Recently feminist Anita Sarkeesian was scheduled to lecture at Utah State University. She decided to cancel upon not only receiving a death threat, but learning that students are allowed to carry concealed firearms on campus. I’ve known many teachers and students who carry firearms on university grounds, even one fellow student who has open carried a sidearm for the past three years with no problem. This may come as a surprise to many in Utah but especially those visiting the state. Although because the entire concept of “concealing” a firearm means that no one is meant to know about it, it’s difficult to comprehend just how many people may be carrying a firearm.
There are two important places from which I obtain my statistical data. The first is what is reported by Utah’s Public Safety Department 2014 Quarter 3 statistics. According to their data, 197,239 Utah residents currently have a permit to carry a concealed firearm. According to U.S. Census data, the 2013 population of Utah was an estimated 2,900,872 with an estimated 1,870,144 residents over the age of 21. I’ll simply refer to this group as “adults”.
Using this data we can determine the percentage of adult Utah residents who have a Concealed Firearm Permit (CFP) is ~10.5% or roughly 1 in 10.
Let’s bring this into perspective. Statistically, that’s two CFP holders for every classroom of adults and maybe four for every movie theater full of adults. I don’t know how many adult shoppers are in Walmart at any given time, but I’d wager there’s at least one CFP holder in a Utah Walmart at any given time. Even if these estimates are off by half, we’d be left with 1 in every 20 adults who are CFP holders in Utah. That is still a very surprising estimate. While I personally know many CFP holders, I would never anticipate the number to be that high.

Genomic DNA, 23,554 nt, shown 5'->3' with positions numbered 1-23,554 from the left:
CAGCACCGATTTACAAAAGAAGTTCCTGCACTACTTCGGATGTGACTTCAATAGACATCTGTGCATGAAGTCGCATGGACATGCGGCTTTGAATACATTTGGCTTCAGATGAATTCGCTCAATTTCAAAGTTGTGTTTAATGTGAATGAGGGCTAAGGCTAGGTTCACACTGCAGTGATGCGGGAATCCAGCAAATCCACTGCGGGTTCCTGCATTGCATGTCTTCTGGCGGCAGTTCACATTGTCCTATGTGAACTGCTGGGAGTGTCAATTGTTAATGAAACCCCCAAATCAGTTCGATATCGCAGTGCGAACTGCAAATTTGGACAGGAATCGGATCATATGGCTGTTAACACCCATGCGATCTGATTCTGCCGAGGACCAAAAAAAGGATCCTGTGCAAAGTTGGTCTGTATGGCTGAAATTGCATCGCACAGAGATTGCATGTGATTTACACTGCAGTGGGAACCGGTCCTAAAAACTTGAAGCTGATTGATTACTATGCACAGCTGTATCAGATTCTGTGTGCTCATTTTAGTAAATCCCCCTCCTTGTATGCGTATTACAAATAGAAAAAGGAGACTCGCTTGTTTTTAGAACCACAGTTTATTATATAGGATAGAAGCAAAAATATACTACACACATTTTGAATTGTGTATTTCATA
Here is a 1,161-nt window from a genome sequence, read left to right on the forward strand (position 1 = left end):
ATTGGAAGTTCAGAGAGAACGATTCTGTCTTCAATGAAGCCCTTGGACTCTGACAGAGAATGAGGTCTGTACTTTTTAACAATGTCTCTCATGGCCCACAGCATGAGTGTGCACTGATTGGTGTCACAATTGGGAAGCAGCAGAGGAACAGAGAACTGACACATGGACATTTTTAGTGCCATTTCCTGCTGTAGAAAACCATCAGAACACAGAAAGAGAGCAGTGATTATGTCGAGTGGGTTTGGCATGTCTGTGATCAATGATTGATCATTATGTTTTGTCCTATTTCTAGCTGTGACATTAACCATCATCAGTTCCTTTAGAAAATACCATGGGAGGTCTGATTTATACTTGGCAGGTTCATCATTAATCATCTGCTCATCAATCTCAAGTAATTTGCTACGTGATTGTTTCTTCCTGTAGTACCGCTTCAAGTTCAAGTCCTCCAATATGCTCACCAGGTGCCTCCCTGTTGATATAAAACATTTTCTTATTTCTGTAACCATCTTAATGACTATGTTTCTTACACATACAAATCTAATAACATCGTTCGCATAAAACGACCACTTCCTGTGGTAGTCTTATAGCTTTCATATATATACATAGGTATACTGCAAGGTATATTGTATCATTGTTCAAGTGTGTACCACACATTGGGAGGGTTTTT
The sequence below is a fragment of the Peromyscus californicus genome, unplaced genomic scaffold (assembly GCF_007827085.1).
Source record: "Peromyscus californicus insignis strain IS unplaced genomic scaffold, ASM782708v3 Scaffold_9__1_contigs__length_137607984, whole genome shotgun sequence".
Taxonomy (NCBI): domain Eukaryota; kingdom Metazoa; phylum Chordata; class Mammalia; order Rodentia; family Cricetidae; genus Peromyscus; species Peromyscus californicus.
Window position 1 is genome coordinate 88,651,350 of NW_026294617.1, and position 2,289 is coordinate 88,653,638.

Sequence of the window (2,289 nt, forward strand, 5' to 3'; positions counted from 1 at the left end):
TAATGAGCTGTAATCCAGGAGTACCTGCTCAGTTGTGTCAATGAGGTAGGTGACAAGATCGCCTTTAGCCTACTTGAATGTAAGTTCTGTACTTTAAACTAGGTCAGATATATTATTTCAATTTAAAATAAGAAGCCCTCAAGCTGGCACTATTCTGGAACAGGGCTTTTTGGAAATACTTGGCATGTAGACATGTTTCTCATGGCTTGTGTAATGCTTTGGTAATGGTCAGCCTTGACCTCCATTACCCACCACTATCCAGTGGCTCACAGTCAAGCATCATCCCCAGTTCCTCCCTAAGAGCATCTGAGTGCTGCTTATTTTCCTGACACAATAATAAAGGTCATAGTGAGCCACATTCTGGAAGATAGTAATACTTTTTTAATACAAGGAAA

This obviously doesn’t represent an exact number of people we see every day actually carrying their firearms. Just because someone owns a permit doesn’t mean they carry a weapon all the time, if ever. Many people choose to obtain a CFP to make it easier to purchase firearms at the gun shop counter. Another caveat to this is the gender difference. I have no data to back up the next claim, but I’m comfortable saying men carry firearms considerably more often than women. Which would mean the percentage of males carrying a firearm is much more than 10%, making the percentage of female CFP holders much lower. Though we shouldn’t get too ahead of ourselves. There is really no effective way to determine how many CFP holders are actually carrying a firearm in public (or at home for that matter).
These numbers bring into perspective how many Utah residents are both gun enthusiasts as well as those who genuinely care about independently protecting themselves and the people around them. We must remember, the right to life and liberty belongs to citizens. The principle responsibility to protect those virtues belong to the citizens. Law Enforcement and Military responsibility is simply a second layer delegation to protect the life and liberty of our communities. Many debate the moral consequences of requiring people to actually have a permit in order to carry a firearm. Regardless, CFP permits have enabled us to gather hard data on Utah residents interested personal protection through firearm ownership.
Sarkeesian apparently doesn’t feel the same way toward concealed carry like many of the folks in Utah she wanted to speak with. According to her twitter feed the police refused to sweep for firearms on the civilian conceal carry population.
Forced to cancel my talk at USU after receiving death threats because police wouldn’t take steps to prevent concealed firearms at the event.
I believe this calls for praise for that communities law enforcement for doing the right thing.